Sunday, May 03, 2009
By Rica Bolipata Santos
Because there are days when I understand Jude Law’s nanny. After all, there he was, in all his yumminess. And there she was, in all her…nanny-ness…in what real world would make him notice her? Perhaps it was that moment when his son asked for a glass of juice and right as she closed the refrigerator door, there he was about to tack a reminder that she was in charge of picking up the kids that afternoon. Her hand on the door, his hand on the door, and Boom! life alters.
Perhaps life had disappointed her; had made her think there was more than the daily drudgery of breath to breath. How many children can one love? Maybe in this disappointment, and Jude offered his hand, she thought to herself, prayed to a being, “at least, let me have this.” I am convinced she was thinking only of herself in this moment. I am convinced, as we grow older, that we hunger for life-altering moments more and more. At least, that’s the way I would write it in a story.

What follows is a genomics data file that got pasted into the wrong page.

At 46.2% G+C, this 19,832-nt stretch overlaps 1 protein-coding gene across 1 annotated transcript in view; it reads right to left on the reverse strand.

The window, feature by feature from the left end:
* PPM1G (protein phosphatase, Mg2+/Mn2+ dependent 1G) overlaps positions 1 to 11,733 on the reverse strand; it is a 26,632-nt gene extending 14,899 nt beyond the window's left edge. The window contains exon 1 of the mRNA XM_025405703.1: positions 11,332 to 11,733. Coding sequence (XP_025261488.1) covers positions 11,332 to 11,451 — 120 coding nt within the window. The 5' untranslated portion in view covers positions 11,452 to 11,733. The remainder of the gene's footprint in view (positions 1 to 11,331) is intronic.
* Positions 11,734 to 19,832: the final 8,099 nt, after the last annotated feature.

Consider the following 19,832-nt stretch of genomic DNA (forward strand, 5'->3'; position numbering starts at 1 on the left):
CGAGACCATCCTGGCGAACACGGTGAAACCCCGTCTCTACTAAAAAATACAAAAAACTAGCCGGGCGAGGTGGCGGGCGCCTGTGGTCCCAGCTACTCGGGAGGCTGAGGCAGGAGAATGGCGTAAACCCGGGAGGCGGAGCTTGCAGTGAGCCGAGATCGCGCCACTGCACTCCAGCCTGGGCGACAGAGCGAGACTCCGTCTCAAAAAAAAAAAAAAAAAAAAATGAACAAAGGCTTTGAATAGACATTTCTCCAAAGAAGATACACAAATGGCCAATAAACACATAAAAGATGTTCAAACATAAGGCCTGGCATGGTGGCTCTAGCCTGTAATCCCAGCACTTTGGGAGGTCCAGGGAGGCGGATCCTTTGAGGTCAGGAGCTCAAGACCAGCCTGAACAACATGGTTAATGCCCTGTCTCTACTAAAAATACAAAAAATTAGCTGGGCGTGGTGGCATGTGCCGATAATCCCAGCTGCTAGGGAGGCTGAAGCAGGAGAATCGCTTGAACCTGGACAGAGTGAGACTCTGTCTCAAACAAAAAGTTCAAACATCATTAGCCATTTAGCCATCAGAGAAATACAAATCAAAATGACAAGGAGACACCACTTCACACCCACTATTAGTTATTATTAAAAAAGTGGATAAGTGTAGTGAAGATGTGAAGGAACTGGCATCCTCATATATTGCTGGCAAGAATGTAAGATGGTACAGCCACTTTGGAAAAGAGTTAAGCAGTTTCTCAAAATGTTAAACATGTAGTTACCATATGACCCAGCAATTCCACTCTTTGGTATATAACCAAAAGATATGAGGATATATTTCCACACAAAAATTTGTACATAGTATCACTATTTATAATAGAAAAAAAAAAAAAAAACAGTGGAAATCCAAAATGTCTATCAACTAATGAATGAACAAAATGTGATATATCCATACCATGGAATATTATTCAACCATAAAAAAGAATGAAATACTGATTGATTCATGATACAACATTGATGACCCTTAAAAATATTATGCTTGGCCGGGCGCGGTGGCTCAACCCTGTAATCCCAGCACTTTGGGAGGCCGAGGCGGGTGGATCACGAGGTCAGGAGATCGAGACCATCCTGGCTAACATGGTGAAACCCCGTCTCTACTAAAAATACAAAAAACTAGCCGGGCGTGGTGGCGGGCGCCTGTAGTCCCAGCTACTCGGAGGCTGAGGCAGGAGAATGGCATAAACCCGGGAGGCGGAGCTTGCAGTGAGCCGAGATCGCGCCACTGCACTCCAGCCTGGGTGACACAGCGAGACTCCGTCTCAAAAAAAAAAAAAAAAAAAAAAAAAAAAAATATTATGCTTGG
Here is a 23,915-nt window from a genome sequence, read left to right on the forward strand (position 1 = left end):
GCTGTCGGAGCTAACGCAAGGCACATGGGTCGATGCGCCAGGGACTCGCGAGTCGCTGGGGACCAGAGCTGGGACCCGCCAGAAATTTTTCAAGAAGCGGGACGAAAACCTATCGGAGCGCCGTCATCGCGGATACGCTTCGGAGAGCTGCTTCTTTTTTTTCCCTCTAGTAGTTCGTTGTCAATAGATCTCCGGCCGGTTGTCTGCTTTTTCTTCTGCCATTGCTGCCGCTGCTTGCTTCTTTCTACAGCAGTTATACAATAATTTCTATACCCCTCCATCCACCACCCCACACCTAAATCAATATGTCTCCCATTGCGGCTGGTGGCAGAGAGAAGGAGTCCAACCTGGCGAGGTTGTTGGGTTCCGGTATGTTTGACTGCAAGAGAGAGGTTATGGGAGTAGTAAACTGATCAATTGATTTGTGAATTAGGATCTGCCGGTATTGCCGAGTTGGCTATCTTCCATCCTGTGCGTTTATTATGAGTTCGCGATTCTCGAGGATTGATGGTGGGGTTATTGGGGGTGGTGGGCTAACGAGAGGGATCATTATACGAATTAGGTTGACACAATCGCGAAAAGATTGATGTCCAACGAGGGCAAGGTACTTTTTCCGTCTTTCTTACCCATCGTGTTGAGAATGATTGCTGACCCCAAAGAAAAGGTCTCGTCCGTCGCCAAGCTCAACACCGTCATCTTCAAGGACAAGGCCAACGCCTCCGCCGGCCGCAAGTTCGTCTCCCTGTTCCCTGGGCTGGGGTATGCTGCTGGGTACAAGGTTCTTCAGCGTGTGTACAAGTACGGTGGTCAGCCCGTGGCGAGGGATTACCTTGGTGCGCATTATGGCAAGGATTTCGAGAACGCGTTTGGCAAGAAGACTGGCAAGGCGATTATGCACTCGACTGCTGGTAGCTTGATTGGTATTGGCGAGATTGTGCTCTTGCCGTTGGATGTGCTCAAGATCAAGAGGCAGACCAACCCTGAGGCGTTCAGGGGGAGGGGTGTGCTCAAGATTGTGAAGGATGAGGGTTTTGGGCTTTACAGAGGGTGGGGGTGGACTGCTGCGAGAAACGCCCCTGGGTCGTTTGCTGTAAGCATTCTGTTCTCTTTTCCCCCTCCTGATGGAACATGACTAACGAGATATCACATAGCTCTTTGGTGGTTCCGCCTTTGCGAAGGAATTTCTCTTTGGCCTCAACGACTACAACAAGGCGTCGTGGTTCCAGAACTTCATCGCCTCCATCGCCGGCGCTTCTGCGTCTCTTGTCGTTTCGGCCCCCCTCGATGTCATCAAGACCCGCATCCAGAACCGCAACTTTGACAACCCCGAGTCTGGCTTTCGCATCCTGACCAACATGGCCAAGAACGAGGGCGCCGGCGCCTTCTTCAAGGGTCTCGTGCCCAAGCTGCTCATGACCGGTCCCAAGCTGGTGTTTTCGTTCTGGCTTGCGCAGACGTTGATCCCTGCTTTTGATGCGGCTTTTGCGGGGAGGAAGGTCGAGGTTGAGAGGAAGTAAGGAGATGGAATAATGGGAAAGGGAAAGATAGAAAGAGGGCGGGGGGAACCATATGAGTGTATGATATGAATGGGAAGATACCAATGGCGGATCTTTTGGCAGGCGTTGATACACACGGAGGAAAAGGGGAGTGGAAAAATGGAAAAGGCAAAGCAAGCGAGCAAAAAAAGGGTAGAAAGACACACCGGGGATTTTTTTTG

And there are days when I understand Sylvia Plath more than I can understand myself. I know that moment in the day when life is so completely overwhelming that the only other option left is annihilation. Love for children is complete for Sylvia as it is for me, thus the decision to erase oneself instead of another. And there are days when I say this out loud and people get upset and I write this information down in my diary as a tally sheet and wonder about the numbers on the page.